Diagnostic Cytology
Fig. 13.72 Small-cell carcinoma. Pulmonary resection (H&E x MP).
than352-354 that of pure small-cell carcinoma. Because the thera-
peutic approach to small-cell carcinoma may differ significantly
from that of the non-small-cell carcinoma, accurate histologic
and cytologic distinction between these two groups is of para-
mount importance.
Lung cancer may come to clinical attention as a result of vari-
ous signs and symptoms, the most common of which are weight
loss, cough, dyspnea, weakness, chest pain, and hemoptysis.284,355
In other situations, an opacity on a chest radiograph may be the
first clue to the presence of a neoplasm. In one series of 955
cases, nearly half of all coin lesions observed by radiography
were malignant, and most of these (78%) were primary lung
cancers.356 Some patients may present with symptoms related to
ectopic hormone production. The syndrome of inappropriate
antidiuretic hormone production (SIADH) and Cushing's syn-
drome are most closely associated with small-cell carcinoma,
where hypercalcemia due to production of a parathyroid-like
hormone has been described with squamous cell carcinoma.296
Carcinoma of the lung tends to spread initially via lymphatics
to regional lymph nodes and hematogenously to distant organs,
most commonly the liver, adrenals, bone, and brain.313 By far
the most important factor for predicting prognosis of these
tumors is stage,357 as determined by tumor size, local extent,
lymph node involvement, and the presence or absence of dis-
tant metastases.358 Histologic features reported to be associated
with survival include cell type, as previously discussed, vascular
invasion,359 the presence or absence of a plasmacytic infiltrate,339
and the extent of tumor necrosis.340
Cytology of Lung Cancer
At present, most of the major medical institutions throughout
the world use some variety or combination of different cytologic
specimens in the diagnostic workup of a patient with suspected
lung cancer. Sputum continues to be the most frequently exam-
ined specimen, but bronchial washings and brushings, BALs,
and FNAs are gaining positions in the use of cytology. These
procedures used appropriately in concert have the capability of
both diagnosing and classifying correctly the vast majority of
the common lung neoplasms. Sputum examined as multiple
specimens detects the more central tumors, whereas bronchial
brushings and FNAs detect the remaining ones, usually occur-
ring as the more peripheral or even subpleural lesions. Recalling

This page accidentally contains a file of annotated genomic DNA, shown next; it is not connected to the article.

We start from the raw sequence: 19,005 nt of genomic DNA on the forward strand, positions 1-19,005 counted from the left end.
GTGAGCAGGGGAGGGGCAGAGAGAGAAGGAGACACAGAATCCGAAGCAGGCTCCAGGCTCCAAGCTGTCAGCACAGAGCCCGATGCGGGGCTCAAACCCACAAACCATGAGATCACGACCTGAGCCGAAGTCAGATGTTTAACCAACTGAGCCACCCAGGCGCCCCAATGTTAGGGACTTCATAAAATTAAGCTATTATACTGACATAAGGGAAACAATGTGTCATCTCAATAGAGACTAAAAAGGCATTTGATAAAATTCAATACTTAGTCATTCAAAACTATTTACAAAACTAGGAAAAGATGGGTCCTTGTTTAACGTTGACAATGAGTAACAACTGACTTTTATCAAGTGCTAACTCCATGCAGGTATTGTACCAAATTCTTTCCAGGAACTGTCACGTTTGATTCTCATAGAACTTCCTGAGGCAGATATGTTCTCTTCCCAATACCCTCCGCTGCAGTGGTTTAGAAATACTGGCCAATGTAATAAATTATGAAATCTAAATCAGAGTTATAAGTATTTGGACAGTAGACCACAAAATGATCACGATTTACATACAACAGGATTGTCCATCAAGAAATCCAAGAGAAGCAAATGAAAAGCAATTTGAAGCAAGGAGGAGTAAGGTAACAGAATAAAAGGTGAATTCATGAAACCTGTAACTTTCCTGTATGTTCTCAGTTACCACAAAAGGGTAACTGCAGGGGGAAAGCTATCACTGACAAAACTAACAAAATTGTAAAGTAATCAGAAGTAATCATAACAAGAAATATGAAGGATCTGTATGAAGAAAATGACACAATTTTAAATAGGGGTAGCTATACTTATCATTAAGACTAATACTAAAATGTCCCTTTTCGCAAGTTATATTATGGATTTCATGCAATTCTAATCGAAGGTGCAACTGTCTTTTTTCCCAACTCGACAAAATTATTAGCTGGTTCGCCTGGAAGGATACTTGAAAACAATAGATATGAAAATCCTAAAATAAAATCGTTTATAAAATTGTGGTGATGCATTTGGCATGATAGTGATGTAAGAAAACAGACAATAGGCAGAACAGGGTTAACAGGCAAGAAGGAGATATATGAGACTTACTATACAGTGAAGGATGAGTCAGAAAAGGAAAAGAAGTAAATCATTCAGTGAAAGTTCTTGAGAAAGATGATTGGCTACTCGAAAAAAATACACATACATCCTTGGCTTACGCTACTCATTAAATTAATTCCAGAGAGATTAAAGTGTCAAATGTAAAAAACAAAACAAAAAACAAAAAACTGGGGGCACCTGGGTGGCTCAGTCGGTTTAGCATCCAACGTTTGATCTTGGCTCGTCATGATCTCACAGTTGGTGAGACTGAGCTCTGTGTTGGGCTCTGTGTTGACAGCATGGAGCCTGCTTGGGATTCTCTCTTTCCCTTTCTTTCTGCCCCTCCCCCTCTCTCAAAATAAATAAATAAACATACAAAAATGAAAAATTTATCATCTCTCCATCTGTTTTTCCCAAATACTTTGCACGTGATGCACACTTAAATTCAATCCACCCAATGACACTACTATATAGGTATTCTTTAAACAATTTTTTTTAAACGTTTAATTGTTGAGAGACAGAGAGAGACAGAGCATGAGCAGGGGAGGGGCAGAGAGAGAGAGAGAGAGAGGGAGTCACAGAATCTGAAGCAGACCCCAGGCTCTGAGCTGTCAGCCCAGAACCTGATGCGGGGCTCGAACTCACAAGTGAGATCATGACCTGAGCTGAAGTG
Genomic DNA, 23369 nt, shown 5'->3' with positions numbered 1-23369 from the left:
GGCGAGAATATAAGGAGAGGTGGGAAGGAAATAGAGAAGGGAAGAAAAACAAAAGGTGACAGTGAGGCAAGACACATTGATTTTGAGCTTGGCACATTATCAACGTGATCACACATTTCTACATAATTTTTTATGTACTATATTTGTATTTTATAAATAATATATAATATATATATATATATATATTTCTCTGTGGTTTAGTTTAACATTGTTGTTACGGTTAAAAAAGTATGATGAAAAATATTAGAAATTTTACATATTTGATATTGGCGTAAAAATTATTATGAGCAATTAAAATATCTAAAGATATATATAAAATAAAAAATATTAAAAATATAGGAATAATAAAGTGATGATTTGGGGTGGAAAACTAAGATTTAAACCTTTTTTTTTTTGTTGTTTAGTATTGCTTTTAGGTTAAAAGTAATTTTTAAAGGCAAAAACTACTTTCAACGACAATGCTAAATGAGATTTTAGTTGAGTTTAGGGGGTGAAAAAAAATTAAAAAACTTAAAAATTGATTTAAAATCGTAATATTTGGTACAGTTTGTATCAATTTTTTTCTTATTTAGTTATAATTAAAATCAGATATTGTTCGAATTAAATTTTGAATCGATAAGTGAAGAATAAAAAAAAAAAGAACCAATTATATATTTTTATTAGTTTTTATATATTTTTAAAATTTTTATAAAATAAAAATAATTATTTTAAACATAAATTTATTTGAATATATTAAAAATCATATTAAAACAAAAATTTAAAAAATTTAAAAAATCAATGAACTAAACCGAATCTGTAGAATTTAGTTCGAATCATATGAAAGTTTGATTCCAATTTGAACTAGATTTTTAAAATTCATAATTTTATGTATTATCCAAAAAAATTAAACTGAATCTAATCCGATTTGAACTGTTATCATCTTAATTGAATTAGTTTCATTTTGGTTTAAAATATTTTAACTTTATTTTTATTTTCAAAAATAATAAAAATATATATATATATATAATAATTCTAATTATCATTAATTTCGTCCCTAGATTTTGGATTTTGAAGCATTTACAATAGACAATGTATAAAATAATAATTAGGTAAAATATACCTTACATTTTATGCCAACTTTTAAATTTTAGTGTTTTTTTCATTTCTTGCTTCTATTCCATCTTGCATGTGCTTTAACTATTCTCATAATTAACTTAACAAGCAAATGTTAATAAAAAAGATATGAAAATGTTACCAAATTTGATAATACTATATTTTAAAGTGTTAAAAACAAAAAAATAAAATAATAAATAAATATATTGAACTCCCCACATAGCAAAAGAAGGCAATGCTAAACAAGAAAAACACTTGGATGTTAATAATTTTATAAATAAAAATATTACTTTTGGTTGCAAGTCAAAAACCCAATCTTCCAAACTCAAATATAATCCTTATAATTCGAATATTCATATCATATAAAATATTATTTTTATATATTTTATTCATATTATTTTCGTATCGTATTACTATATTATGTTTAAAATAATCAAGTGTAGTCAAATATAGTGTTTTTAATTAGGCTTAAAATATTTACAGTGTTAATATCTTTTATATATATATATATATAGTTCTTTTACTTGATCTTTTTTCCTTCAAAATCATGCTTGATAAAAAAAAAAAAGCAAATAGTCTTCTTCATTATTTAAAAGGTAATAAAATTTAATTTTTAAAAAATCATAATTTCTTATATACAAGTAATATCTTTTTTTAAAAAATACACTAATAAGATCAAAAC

the histogenesis of primary lung cancers is very persuasive as
an aid in comprehending exactly why it is that cytologic diag-
nosis of the respiratory tract has been so successful. It is mainly
because most primary lung cancers arise from the epithelium
lining the respiratory passages and have the potential of shed-
ding cancer cells into specimens of sputum or of having their
cells harvested for cytologic diagnosis by methods of fiberoptic
bronchoscopy, BAL, or FNA.
As an example of the distribution of lung tumors likely to
be encountered in a large laboratory of cytology and surgical
pathology, a summary of several large series including the expe-
rience of our laboratory is presented in Table 13.8. Our experi-
ence includes the major types of lung cancer and their relative
frequencies based on a combination of cytologic and histologic
diagnoses. The relative incidence of adenocarcinoma was noted
to increase, and the absolute incidence of lung cancer in women
also increased, corresponding to trends observed elsewhere.
Squamous Cell Carcinoma
Squamous Cell Carcinoma in Situ
Squamous cell carcinoma of the lung is the only malignant
tumor of the lung for which a preinvasive or in situ phase has
been well documented.360 Although our knowledge of the his-
togenesis of this tumor is still quite rudimentary, some basis
exists for the belief that squamous cell carcinoma of the lung
shares with its counterpart in the uterine cervix a demonstrable
preinvasive stage of development in which the epithelium of the
tracheobronchial tree undergo a series of alterations, which can
be morphologically classified as atypical metaplasia or dysplasia
and carcinoma in situ.
A number of reports in the literature have documented the
cytologic manifestations of these biologic events.361-363 Sac-
comanno and colleagues, in their cytologic studies of cigarette-
smoking uranium miners, have reported the progression of
dysplastic changes in metaplastic epithelium to carcinoma in
situ and invasive carcinoma.38,79,95,96 They divided the observed
cellular changes into the categories of regular metaplasia, mildly
atypical metaplasia, moderately atypical metaplasia, markedly
atypical metaplasia, carcinoma in situ, and invasive carcinoma.
Using similar criteria, Nasiell and associates have described
increasing degrees of aneuploidy that suggest progression toward
neoplasia.107 Unfortunately, few published data are available to
give information on progression and regression rates between
these atypias and invasive cancer.
The extent to which cytologic techniques are capable of
contributing to the detection of these preinvasive lesions was
evaluated most effectively in three major screening projects
for the early detection of lung cancer in high-risk populations.
Under the sponsorship of the National Cancer Institute, a Coop-
erative Early Lung Cancer Group (Memorial Sloan-Kettering,
Johns Hopkins, and Mayo Clinic) examined the usefulness of
prolonged surveillance of persons without clinical or radio-
graphic evidence of lung cancer but with increased risk for
developing the disease.364-367 For example, the participants
admitted to the Mayo Clinic Lung Project were enrolled from a
group of asymptomatic men 45 years of age or older at increased
risk of lung cancer because of their smoking histories. The
project design called for an initial chest radiograph and sputum
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